Get access

Natural history of snoring in Hong Kong adolescents

Authors


  • Conflict of interest: None of the authors have any financial relationship with a commercial entity that has an interest in the subject of this paper.

Abstract

Aim

To determine the natural history of snoring in children when they reached adolescence and the underlying risk factors for persistence of habitual snoring.

Methods

A follow-up telephone survey was conducted to determine the natural history of snoring in children who reached adolescence. The targeted interviewees of the follow-up survey were parents of 3047 children. Adolescents who were snoring ≥6 nights a week were defined as habitual snorers. Potential risk factors for persistent and incident habitual snoring were studied, including age, gender, allergic rhinitis, asthma, body mass index (BMI), sleep duration and daytime sleepiness.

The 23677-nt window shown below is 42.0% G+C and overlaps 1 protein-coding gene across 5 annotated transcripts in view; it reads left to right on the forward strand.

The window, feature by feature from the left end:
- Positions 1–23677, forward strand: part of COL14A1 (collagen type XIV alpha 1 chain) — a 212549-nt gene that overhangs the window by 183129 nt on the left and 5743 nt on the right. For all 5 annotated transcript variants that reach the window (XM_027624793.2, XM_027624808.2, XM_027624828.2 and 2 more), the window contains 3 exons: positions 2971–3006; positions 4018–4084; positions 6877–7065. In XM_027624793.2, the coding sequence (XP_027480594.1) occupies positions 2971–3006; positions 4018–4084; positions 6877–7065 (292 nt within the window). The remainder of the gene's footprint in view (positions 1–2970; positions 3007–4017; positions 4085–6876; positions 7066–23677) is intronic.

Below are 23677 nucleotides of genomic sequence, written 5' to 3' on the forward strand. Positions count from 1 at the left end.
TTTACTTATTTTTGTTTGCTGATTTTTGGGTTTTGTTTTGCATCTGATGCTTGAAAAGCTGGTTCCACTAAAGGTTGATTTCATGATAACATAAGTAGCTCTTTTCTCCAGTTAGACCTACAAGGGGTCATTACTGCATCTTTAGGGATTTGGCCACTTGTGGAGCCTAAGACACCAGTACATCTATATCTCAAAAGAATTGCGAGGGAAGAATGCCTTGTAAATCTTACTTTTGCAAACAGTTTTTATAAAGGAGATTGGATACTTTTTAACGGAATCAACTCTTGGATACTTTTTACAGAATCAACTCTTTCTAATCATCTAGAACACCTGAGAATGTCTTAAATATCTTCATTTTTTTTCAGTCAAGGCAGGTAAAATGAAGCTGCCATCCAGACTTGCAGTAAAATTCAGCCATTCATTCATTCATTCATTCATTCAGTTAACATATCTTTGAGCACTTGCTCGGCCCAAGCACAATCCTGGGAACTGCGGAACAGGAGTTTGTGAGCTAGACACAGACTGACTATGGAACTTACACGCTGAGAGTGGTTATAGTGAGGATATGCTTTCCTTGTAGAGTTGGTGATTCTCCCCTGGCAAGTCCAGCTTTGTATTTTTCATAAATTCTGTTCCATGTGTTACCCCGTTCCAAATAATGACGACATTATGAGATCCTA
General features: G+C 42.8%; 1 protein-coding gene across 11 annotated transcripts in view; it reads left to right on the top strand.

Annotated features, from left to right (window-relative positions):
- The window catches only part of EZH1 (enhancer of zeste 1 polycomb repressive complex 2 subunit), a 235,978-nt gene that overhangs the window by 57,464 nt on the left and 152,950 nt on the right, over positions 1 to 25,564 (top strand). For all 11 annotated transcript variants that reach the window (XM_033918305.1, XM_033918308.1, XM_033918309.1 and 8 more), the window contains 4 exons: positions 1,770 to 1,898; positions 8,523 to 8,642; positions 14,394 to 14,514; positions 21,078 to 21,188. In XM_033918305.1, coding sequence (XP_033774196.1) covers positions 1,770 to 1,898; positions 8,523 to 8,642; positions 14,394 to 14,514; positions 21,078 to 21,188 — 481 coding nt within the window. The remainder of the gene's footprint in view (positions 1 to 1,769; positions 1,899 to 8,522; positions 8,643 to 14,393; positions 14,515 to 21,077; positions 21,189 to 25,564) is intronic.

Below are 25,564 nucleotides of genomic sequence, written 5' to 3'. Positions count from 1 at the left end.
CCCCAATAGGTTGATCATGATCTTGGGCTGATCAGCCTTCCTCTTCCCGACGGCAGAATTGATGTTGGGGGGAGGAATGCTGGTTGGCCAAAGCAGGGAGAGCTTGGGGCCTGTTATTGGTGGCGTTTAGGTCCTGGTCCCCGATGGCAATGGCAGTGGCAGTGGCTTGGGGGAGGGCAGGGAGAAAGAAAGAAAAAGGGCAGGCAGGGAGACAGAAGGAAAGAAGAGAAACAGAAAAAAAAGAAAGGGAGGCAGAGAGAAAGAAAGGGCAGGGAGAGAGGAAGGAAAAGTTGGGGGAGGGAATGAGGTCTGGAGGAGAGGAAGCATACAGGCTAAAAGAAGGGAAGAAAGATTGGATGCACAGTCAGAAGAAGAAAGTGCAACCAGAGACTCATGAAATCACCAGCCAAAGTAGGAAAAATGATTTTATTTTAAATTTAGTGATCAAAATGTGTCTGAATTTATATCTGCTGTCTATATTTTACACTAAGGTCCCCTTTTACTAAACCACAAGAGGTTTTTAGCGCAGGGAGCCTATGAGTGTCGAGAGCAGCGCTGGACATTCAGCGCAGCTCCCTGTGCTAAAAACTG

Results

Of the 3047 subjects, 2005 (65.8%) were successfully interviewed by phone. The prevalence of habitual snorers was 12.7%. Ninety-one adolescents were persistent habitual snorers. Allergic rhinitis, male gender and higher BMI at follow-up were identified as significant risk factors for persistent habitual snoring. A further 163 children were identified as incident habitual snorers. The risk factors for incident habitual snoring included male gender, asthma, higher BMI at follow-up and younger age at the first survey. In the current study, the mean sleep duration was 7.6 ± 1.0 h. Overall, 90% of the current cohort slept less than the lower limit of international recommendations for sleep duration.

Conclusions

Around 40.6% of habitually snoring children continued to snore habitually as adolescents in the current study, while 9.2% of the initial non-habitual snorers became habitual snorers. Male gender and higher BMI were significant risk factors for both persistent and incident habitual snoring.

Ancillary